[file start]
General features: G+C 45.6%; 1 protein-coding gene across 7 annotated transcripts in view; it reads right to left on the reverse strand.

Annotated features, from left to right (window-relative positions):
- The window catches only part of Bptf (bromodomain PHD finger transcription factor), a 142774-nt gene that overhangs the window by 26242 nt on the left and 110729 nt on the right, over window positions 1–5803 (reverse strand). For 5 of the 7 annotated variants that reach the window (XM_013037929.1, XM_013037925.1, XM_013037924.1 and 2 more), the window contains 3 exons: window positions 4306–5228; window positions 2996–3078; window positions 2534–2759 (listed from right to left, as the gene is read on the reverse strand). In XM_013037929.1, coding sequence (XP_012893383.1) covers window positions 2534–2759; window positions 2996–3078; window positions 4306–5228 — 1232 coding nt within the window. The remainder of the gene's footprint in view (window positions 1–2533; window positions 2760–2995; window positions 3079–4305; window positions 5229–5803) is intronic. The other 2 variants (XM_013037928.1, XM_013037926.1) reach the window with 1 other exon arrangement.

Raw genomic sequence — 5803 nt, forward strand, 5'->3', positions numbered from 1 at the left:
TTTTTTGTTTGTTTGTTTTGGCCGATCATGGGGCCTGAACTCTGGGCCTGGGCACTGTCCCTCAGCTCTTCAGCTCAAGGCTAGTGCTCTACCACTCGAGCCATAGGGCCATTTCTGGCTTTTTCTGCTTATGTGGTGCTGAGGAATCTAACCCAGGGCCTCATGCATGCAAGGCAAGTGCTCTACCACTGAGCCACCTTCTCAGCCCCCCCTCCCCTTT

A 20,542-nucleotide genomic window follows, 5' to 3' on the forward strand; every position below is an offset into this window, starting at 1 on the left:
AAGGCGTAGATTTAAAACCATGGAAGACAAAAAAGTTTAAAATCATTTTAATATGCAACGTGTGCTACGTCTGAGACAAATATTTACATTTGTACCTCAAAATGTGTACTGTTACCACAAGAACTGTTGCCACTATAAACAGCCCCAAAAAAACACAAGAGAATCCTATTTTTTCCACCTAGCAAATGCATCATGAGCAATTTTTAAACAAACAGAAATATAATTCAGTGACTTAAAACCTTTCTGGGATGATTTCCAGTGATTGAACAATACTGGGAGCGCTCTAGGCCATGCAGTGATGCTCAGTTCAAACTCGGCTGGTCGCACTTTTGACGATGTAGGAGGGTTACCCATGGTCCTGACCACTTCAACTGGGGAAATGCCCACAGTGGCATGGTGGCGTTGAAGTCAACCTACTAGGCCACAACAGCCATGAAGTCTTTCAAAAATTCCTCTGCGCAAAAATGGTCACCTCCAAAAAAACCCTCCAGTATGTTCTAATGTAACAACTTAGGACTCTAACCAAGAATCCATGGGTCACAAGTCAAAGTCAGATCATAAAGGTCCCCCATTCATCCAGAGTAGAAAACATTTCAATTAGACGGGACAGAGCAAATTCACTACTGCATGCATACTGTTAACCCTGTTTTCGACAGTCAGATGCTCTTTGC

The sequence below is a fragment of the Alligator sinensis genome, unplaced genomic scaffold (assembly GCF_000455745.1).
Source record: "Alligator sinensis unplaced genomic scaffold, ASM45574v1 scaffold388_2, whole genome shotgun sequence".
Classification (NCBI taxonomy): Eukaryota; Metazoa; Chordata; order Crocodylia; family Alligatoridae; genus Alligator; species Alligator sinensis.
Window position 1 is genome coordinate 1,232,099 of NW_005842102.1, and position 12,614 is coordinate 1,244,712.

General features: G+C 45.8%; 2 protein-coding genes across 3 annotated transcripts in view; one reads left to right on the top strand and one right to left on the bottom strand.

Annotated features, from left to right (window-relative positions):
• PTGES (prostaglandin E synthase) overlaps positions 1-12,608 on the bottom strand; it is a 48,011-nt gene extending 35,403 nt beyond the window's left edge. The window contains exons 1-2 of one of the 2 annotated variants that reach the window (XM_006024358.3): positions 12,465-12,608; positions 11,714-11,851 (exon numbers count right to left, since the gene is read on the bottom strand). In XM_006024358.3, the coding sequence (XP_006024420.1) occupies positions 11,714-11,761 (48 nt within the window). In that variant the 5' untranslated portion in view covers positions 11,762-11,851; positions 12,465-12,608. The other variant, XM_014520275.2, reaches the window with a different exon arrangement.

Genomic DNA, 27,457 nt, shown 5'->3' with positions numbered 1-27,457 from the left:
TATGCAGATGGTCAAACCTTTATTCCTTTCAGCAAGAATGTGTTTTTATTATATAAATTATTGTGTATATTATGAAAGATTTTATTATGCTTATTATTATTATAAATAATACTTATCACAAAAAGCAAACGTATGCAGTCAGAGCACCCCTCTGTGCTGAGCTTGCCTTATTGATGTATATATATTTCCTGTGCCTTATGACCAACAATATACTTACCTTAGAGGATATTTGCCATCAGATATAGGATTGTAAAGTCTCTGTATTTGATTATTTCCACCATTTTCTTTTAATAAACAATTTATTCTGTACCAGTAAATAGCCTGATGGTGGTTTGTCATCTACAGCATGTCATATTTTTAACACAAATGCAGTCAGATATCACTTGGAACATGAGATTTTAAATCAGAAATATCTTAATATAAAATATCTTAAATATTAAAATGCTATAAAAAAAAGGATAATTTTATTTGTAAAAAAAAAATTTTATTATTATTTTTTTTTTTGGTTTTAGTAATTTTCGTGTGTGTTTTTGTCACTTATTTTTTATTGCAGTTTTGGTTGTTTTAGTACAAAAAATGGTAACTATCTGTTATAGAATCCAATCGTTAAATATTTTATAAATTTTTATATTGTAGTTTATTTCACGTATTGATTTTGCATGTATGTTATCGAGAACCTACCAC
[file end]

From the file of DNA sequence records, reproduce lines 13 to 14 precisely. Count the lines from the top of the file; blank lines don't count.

Annotated features, from left to right (window-relative positions):
• PTGES (prostaglandin E synthase) overlaps positions 1-12,608 on the bottom strand; it is a 48,011-nt gene extending 35,403 nt beyond the window's left edge. The window contains exons 1-2 of one of the 2 annotated variants that reach the window (XM_006024358.3): positions 12,465-12,608; positions 11,714-11,851 (exon numbers count right to left, since the gene is read on the bottom strand). In XM_006024358.3, the coding sequence (XP_006024420.1) occupies positions 11,714-11,761 (48 nt within the window). In that variant the 5' untranslated portion in view covers positions 11,762-11,851; positions 12,465-12,608. The other variant, XM_014520275.2, reaches the window with a different exon arrangement.